Obstructed Megaureter Workup

Updated: Dec 26, 2016
  • Author: Robert A Mevorach, MD; Chief Editor: Edward David Kim, MD, FACS  more...
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Workup

Laboratory Studies

Sequential Multiple Analysis–6 different serum tests

Consider the following:

  • Sequential Multiple Analysis–6 different serum tests (SMA-6) includes measurement of creatinine and BUN to assess gross renal function.

  • Levels of sodium, potassium, chloride, or bicarbonate may show subtle changes in some patients with bilaterality or associated dysplasia.

  • In neonates, wait 3-5 days to evaluate the baby’s kidney function rather than the mother's kidney function.

  • A creatinine level of 1 mg/dL or greater at age 1 year is prognostic for subsequent renal failure.

  • A serum calcium assessment for associated ureteral calculi is an essential screening test for hyperparathyroidism.

Urinalysis

Urinalysis is recommended upon evidence of infection, proteinuria, high pH level, and low specific gravity that may reflect underlying infection or renal dysplasia or damage. Urinalysis is used to screen for urinary tract infection (UTI) and assess urine concentration and acidification in bilateral lesions and dysplasia.

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Imaging Studies

On renal or bladder ultrasonography (see the imafes below), prenatal imaging reveals both hydroureter and hydronephrosis. Repeat ultrasonography for hydronephrosis within the first few days of life in patients with solitary kidney or bilateral lesions. Hydroureter and unilateral lesions may be evaluated electively within the first 2 months of life.

This renal sonogram demonstrates hydronephrosis wi This renal sonogram demonstrates hydronephrosis with good parenchymal thickness and retained corticomedullary differentiation.
This pelvic sonogram reveals the classic spindle c This pelvic sonogram reveals the classic spindle configuration of primary obstructed megaureter.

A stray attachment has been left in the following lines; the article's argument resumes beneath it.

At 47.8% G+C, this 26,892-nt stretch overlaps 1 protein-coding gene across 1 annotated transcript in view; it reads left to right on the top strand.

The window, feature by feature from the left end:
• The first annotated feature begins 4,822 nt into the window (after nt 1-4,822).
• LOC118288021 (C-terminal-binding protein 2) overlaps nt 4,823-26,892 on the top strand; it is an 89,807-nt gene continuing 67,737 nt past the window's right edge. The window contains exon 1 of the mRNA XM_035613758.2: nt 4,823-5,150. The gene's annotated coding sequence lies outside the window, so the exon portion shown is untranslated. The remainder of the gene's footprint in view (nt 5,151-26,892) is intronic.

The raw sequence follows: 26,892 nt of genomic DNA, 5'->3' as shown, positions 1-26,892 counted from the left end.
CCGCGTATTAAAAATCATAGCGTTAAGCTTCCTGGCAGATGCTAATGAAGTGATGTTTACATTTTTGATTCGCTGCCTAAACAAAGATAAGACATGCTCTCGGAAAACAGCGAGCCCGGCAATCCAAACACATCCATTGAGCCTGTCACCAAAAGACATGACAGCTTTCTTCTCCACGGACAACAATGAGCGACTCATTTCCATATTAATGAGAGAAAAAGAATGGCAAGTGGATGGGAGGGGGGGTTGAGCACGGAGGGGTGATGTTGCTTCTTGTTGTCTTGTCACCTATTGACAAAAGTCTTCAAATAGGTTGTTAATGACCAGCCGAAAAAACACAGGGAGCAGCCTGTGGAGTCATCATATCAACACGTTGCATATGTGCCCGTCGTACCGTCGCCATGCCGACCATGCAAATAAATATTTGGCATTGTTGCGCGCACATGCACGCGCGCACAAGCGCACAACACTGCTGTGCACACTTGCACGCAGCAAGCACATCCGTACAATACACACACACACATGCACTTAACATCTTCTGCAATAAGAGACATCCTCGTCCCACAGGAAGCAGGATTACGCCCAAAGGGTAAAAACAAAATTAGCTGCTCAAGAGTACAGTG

Postnatal imaging is used to define the degree of hydronephrosis based on the following Society of Fetal Urology guidelines:

  • Grade I - Splitting of the renal sinus more than 10 mm

  • Grade II - Splitting of the renal sinus more than 10 mm in an extrarenal or intrarenal pelvis not extending to the calyces

  • Grade III - Dilatation extending into the calyces without cortical thinning

  • Grade IV - Dilatation extending into the calyces with cortical thinning

Postnatal imaging further defines the following anatomy:

  • Extent of hydroureter, presence of collecting system duplication

  • Presence or absence of ureterocele

  • Bladder configuration, size, and thickening

Postnatal imaging further provides clinically relevant data, including the following:

  • Presence or absence of calculi

  • Echogenic debris suggesting infection

  • Indirect evidence of degree of obstruction by presence of a ureteral jet

  • Location and condition of remaining renal units

Voiding cystourethrography (VCUG) is performed to assess for the presence of vesicoureteral reflux and to further delineate the anatomy of the bladder and outlet. In boys with bilateral megaureter, posterior urethral valves must be excluded.

Radionuclide renal scanning

After ultrasonography and VCUG are performed, the diagnosis of primary megaureter may be secure; the only remaining clinical issue is evaluating for obstruction. In these cases, technetium Tc 99m diethylenetriamine pentaacetic acid (DTPA) or technetium Tc 99m mercaptotriglycylglycine (MAG-3) renal scanning may be used to assess renal blood flow, relative function, and drainage. It is also helpful in predicting the capacity for functional recovery prior to surgery.